Endocrinology & Diabetes ResearchISSN: 2470-7570

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Research Article, Endocrinol Diabetes Res Vol: 8 Issue: 4

Occurrence of Testosterone Deficiency in Males Presenting with type II Diabetes Mellitus

Ghulam Rehmani*

Department of Endocrine Fellow, King Edward Medical University, Lahore,Pakistan

*Corresponding Author :Dr Ghulam Rehmani, Department of Endocrine Fellow,King Edward Medical University, Lahore, Pakistan, E-mail: [email protected]

Received Date: 01 April 2022, Manuscript No. ECDR-22-56737;
Editor assigned Date: 07 April, 2022; Pre QC No. ECDR-22-56737 (PQ);
Reviewed Date: 14 April 2022, QC No. ECDR-22-56737;
Revised Date: 18 April 2022, Manuscript No: ECDR-22-56737 (R);
Published Date: 02 May 2022, DOI: 10.4172/ 2470-7570.1000315.

Citation: Rehmani G (2022) Occurrence of Testosterone Deficiency in Males Presenting With Type Ii Diabetes Mellitus. Endocrinol Diabetes Res 8:4.


Background: Testosterone is the sex hormone, which plays important role in human body. In men, it is important to regulate the sex drive, bone mass, fat distribution, muscle mass and strength, and the production of red blood cells and sperm. Type II diabetes may cause a reduction in testosterone level which can negatively affect reproductive system of patient.

Objective: To determine the frequency of testosterone deficiency in males presenting with type II diabetes mellitus

Material and methods: This cross sectional study was done at department of Endocrinology, KEMU, Lahore for 6 months (01st January 2019 to 30th June 2019). One hundred patients diagnosed with type II diabetes mellitus were enrolled and blood samples were obtained to assess the testosterone level. SPSS v. 25 was used to analyze the data.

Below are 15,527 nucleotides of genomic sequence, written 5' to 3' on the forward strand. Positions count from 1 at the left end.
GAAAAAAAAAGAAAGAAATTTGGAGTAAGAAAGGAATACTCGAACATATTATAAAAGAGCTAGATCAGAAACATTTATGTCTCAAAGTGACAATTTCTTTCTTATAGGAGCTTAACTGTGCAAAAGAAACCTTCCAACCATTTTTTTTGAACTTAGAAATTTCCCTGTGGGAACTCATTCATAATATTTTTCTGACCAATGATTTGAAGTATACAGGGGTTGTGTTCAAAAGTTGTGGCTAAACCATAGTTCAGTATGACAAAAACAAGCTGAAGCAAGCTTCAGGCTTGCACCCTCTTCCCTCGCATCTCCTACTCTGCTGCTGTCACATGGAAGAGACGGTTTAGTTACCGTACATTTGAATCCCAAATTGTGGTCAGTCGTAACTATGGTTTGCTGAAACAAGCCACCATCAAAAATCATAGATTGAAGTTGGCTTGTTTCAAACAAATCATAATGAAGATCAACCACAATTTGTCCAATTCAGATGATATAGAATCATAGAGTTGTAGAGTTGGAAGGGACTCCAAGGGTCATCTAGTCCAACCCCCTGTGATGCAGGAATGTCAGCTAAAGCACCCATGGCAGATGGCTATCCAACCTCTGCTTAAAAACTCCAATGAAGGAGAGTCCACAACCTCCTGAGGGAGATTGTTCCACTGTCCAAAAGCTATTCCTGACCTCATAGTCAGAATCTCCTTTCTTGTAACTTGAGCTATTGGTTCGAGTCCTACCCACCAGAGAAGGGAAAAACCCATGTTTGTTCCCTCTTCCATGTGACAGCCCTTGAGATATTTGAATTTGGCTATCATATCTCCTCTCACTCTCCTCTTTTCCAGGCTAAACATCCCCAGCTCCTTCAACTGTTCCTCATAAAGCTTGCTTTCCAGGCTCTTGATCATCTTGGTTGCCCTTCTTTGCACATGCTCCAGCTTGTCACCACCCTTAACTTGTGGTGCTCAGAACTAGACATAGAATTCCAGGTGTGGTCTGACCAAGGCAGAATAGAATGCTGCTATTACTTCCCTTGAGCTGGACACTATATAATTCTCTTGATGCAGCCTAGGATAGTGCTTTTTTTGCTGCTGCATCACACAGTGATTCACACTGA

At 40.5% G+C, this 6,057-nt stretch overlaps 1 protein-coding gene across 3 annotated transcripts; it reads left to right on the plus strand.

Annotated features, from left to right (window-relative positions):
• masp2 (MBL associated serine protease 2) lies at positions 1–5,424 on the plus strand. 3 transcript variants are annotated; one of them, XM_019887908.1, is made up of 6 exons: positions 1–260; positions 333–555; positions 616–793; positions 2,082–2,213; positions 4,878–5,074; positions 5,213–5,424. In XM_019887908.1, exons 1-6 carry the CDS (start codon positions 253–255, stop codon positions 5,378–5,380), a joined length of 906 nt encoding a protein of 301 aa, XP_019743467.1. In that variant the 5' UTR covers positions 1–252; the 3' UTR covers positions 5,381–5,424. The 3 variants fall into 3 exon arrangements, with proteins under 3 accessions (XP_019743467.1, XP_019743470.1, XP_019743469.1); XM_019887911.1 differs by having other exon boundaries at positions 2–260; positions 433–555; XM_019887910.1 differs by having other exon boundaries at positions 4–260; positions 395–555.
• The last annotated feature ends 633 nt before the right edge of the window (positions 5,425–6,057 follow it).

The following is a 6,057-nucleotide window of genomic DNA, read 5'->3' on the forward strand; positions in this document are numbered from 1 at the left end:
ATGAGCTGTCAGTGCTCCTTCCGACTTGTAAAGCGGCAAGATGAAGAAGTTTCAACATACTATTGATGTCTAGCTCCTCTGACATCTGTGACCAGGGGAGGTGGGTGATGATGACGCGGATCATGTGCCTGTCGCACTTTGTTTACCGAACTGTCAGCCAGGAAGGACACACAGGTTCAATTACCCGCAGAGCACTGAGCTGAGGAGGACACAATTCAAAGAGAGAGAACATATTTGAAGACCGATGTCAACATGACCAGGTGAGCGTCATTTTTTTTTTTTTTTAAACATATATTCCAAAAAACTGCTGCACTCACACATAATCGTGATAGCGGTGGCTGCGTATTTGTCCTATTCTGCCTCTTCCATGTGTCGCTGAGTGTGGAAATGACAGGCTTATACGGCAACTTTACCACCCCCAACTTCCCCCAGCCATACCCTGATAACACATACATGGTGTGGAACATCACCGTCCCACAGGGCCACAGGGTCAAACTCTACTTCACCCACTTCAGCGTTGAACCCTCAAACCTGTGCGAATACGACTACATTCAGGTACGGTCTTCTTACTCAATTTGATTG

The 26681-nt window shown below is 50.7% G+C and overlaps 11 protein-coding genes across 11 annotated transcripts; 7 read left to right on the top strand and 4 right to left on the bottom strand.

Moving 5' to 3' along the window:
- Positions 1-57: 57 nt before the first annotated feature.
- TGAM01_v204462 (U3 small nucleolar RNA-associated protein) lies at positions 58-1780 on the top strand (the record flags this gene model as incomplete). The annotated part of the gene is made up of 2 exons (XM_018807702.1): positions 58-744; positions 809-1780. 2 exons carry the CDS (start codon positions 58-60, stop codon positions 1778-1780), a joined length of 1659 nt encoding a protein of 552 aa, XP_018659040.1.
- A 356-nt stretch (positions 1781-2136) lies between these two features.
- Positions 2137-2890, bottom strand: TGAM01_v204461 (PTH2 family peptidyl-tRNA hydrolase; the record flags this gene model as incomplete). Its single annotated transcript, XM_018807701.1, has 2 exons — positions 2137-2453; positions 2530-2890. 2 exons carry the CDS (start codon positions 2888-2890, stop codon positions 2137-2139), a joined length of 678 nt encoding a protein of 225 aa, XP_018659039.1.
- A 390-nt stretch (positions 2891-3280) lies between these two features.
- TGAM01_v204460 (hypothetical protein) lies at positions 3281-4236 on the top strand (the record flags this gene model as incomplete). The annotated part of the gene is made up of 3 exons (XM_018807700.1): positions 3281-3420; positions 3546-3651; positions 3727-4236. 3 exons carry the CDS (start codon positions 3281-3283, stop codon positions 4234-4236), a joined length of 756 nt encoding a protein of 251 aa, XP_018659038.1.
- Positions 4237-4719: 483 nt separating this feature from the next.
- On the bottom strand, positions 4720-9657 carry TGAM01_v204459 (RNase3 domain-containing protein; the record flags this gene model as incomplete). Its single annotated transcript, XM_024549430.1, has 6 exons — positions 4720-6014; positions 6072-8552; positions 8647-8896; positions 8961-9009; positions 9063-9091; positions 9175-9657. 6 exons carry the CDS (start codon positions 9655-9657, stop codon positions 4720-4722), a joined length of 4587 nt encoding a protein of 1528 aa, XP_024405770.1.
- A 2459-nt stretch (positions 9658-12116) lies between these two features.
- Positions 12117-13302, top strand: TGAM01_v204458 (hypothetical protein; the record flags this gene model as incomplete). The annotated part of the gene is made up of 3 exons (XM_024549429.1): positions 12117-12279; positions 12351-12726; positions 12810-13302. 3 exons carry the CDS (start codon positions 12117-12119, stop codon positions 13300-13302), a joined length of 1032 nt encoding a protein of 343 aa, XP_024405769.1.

Results: The mean age of patients was 48.12 ± 15.16 years. Out of 100 candidates, 85 (85%) were married. There were 77 (77%) smokers, and 80 (80%) were hypertensive. Testosterone deficiency was noted in 72 (72%) patients.

Conclusion: In our study, we observed that the frequency of testosterone deficiency is high in diabetic patients.

Keywords: Testosterone deficiency; Type II diabetes mellitus; Marital status


Diabetes affects an estimated 382 million people worldwide, with an 8.3% prevalence rate [1]. Diabetes mellitus is a metabolic illness with many etiologies defined by chronic hyperglycemia and abnormalities in carbohydrate, lipid, and protein metabolism caused by insulin production, insulin action, or both [2]. Hyperglycemia can be caused by the loss of pancreatic beta-cells or a decline in their function, resulting in decreased insulin secretion, or it can be caused by insulin resistance and varying degrees of inadequate insulin production, resulting in diabetes and its complications. Several reviews have been published on the topic of diabetes-related male infertility, although the majority of them have focused on how metabolic syndrome promotes male fertility reduction [3].